The service is completely free, and surprisingly fun to use. It’d be nice if Meetbug hooked into Google Calendar or Facebook events, but that’s probably the next step. Even so, right now it’s useful. Give it a try at the link below.

Meetbug

Get All of Your Weekly Meetings Out of the Way With a “Meeting Marathon”

Get All of Your Weekly Meetings Out of the Way With a “Meeting Marathon”

Meetings are important, but they can also put a major damper on your productivity. If you schedule them all for one work day, the rest of the week can be a lot more efficient.

We’ve talked about having a meeting-free day before, but Eric Schweikardt and Brad Feld at Modular Robotics use the opposite of that concept: the “meeting marathon.” Schweikardt explains:

I switched all of my regular on-one-one meetings for the week to Tuesday, a single day with nine meetings in a row, no break… and have four days to do my own work.

Schweikardt also notes that by the end of his meeting marathons, he usually feels fulfilled and not exhausted. Furthermore, having so many meetings back to back made it easier for him to spot trends and issues that dwell below the surface level of having only one meeting a day. You may not necessarily be in charge of when you have your meetings, but you might still be able to suggest ways to make them better.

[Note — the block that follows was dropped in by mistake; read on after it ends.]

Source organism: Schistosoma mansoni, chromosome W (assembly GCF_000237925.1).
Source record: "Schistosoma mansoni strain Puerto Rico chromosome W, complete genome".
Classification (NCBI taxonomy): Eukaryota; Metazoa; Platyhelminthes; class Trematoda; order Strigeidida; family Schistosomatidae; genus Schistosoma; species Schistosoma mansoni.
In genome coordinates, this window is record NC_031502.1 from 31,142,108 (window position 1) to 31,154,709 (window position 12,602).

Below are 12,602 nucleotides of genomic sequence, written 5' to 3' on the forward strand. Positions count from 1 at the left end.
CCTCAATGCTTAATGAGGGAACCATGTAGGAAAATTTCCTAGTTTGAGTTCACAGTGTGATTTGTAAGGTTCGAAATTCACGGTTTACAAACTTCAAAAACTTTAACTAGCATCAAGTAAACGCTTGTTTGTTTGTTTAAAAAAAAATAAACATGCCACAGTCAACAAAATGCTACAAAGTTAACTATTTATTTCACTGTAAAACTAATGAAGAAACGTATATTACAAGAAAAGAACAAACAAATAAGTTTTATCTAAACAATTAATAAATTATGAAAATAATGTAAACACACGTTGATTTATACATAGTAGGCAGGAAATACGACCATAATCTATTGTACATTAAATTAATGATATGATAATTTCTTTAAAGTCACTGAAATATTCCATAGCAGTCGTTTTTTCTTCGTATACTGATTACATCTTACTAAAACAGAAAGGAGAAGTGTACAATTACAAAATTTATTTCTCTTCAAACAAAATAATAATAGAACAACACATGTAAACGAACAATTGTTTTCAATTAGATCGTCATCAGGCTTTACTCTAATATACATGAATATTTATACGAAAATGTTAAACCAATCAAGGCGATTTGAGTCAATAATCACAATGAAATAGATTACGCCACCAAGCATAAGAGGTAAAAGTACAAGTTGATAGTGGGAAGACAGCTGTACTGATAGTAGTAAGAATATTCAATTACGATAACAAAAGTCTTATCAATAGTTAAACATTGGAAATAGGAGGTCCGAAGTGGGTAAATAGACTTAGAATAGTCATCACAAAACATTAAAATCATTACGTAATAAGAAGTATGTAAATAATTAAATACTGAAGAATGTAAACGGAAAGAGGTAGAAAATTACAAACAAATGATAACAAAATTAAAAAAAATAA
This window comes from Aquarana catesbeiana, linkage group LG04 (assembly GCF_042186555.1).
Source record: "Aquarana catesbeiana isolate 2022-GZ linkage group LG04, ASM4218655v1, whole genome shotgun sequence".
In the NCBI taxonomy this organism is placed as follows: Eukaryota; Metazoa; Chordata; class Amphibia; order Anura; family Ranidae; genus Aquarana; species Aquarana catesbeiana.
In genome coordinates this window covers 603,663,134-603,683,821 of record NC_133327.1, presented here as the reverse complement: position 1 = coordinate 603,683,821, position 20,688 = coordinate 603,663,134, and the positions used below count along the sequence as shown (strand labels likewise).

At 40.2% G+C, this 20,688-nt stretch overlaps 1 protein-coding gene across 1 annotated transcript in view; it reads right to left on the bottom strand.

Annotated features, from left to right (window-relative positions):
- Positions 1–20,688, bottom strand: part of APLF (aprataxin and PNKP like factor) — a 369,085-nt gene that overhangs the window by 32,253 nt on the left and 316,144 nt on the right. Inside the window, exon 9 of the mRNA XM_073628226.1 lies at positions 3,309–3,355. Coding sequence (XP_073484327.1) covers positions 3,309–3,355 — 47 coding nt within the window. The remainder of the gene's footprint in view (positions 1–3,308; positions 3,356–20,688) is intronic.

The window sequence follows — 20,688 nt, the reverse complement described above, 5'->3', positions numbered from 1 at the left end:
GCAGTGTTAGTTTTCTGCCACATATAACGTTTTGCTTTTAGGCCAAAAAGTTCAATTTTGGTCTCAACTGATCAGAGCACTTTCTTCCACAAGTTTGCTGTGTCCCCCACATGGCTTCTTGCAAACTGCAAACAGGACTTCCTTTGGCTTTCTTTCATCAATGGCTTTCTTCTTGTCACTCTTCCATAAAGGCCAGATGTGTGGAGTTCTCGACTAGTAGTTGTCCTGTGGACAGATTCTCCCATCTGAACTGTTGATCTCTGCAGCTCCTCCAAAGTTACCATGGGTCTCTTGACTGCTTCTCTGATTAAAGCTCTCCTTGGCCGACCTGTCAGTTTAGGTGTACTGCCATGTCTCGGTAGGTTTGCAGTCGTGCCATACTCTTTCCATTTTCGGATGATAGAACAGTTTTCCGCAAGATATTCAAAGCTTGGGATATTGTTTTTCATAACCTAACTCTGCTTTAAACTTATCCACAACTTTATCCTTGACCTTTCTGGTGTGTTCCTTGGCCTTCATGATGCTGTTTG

http://lifehacker.com/how-to-have-a-…

I Love Days with Nine Meetings in a Row | Modular Robotics Blog via Inc.

Photo by National Assembly for Wales.

What to Do With a Suit When Traveling

What to Do With a Suit When Traveling

Traveling with a suit can be a bit of a hassle. Do you wear it on your flight or pack it? Here’s a simple rule to help you decide.

You probably don’t want to wear your suit and be uncomfortable while you travel, but there’s also a chance you can wrinkle your suit when you pack it. Jonathan Brill at Quora suggests a simple rule to help you decide:

If your meeting is the day of the flight, you wear it, if it’s the next day, you pack it.

It could be a meeting, an interview, a wedding, whatever. If it’s happening that day, you’re better off not risking the wrinkles and creases. Just make sure you don’t spill anything on it! If you decide to pack your suit, be sure to do it the right way.

http://wayfarer.lifehacker.com/the-most-compa…

Is it better to wear a suit or put it in a suitcase when traveling? | Quora

Photo by bark.

What to Do With a Suit When Traveling

What to Do With a Suit When Traveling

Traveling with a suit can be a bit of a hassle. Do you wear it on your flight or pack it? Here’s a simple rule to help you decide.

You probably don’t want to wear your suit and be uncomfortable while you travel, but there’s also a chance you can wrinkle your suit when you pack it. Jonathan Brill at Quora suggests a simple rule to help you decide:

If your meeting is the day of the flight, you wear it, if it’s the next day, you pack it.